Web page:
America's Shrinking Geopolitical Power
Both China and Russia have been more assertive in carving out their spheres of influence, which has led to friction with Europe, the United States, Japan and smaller countries. One example of this is China’s Belt and Road Initiative, which is set to link China with Europe and the Indian subcontinent and east Africa. If successful, China will make the Eurasian land mass its own economic sphere of influence and certainly rival the transatlantic economic world.
The second factor is that the economic policymaking environment is becoming more complicated due to politics. This comes from having to contend with a more complex set of external variables as well as internal divisions that underscore the dysfunctional aspects of political systems struggling to deal with the disruptive impact of technology and a sharper delineation of winners and losers in national economies.
The disruption of economic policymaking by politics is nowhere more evident than in the United States. After eight years of the Democratic Obama administration, the Republicans swept the White House, the House of Representatives and the Senate. The Republican agenda for economic growth and jobs should be rapidly advancing through the legislative process. Indeed, financial markets experienced the “Trump bump” from November until recently on the expectation that the new administration would be able to enact its agenda of tax reform, repeal and replacement of the Affordable Care Act, financial deregulation and fiscal stimulus helped along by a dose of badly needed infrastructure spending. That has not been the case.
While President Trump pulled the United States out of the Trans-Pacific Partnership, served notice to Canada and Mexico that the North American Free Trade Agreement would be renegotiated, and was able to appoint a Supreme Court Justice, the rest of the White House agenda stalled in Congress where the biggest problems came from within the Republican party. At the same time, the ongoing deluge of “scandals” (the Comey firing, Russia, and potential conflict of interest issues from the president and his family) has distracted White House attention from economic policymaking and caused a certain degree of infighting (a lot of over economic policies including trade).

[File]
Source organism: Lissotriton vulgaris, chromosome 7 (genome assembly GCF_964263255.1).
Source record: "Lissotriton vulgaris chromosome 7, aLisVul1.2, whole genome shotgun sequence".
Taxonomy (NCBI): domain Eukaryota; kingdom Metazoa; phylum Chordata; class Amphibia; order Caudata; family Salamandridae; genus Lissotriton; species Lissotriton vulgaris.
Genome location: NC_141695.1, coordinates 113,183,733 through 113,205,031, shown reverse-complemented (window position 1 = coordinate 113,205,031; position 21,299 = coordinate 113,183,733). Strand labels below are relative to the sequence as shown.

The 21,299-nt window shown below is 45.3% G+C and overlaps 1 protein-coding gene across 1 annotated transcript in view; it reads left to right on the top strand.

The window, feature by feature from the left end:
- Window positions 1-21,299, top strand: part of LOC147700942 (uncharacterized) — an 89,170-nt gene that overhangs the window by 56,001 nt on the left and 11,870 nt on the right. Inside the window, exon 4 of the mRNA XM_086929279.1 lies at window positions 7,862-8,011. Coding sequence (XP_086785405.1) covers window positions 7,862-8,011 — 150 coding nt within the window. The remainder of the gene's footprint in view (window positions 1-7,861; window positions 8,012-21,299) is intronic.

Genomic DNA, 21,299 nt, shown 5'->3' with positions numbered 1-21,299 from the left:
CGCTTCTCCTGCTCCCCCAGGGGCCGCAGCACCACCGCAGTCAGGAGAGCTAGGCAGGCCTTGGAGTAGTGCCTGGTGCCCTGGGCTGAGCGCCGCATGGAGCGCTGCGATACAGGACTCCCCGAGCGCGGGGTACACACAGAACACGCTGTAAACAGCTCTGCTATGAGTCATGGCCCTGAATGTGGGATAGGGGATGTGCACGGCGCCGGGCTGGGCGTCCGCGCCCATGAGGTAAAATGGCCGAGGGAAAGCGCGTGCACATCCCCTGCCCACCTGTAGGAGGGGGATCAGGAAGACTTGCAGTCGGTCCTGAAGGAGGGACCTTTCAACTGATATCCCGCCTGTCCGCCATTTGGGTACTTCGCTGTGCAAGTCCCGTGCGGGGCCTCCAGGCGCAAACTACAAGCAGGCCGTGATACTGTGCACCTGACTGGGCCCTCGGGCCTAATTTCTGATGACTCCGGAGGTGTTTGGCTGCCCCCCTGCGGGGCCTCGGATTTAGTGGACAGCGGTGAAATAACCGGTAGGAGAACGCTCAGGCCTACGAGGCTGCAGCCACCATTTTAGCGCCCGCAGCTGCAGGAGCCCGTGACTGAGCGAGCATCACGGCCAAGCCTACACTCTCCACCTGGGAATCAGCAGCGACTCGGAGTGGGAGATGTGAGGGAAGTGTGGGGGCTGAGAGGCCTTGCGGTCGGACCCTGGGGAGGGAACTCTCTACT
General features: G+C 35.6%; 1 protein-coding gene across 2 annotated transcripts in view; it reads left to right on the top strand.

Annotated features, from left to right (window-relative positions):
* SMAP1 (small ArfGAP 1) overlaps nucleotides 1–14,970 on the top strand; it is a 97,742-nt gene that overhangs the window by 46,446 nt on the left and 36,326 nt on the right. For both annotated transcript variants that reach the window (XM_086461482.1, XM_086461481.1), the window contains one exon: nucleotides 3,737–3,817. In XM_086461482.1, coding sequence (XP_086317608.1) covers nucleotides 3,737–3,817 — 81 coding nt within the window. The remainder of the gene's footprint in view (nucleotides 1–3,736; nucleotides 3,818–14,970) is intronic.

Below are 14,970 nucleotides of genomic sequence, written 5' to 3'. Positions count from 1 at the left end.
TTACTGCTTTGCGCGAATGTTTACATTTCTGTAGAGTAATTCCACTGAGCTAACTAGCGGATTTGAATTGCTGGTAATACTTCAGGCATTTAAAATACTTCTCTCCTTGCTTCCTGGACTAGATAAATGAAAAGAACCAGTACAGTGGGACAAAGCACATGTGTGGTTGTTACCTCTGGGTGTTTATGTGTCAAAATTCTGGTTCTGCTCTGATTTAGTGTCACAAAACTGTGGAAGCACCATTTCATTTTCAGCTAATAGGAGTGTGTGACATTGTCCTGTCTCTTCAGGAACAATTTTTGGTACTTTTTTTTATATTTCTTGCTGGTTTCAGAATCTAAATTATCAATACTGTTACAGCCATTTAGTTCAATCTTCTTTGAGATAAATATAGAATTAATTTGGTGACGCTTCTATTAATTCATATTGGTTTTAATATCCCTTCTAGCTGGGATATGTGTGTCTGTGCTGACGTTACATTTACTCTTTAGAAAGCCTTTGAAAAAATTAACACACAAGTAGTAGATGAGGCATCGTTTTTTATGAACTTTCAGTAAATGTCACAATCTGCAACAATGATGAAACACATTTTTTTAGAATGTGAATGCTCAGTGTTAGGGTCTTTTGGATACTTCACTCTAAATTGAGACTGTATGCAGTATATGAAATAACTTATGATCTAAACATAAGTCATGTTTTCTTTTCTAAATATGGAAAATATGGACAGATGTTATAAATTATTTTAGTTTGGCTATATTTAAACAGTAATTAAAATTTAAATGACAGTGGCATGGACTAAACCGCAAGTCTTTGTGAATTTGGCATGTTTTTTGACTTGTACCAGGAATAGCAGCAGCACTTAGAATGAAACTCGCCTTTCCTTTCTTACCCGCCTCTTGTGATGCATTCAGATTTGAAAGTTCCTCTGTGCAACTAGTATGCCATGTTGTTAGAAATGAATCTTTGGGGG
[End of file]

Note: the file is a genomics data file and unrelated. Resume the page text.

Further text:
The mix of a more complicated international political order and conflicting domestic considerations is unique to Washington. Many of the same issues face leaders in Beijing, Brussels, Paris, Berlin, London and Tokyo. The real risk is that taking one’s destiny into one’s own hands does not degenerate into a more blatant form of power politics, such as those that led to two world wars. All of this raises major questions as to how far the United States wants to withdraw from a leadership role in world affairs under President Trump. Any time a major power steps back, it leaves the door open to others. It is said that nature abhors a vacuum; the same can be said of international relations—and multipolar systems are inherently more prone to instability.
Scott B. MacDonald is chief economist for Smith’s Research and Gradings.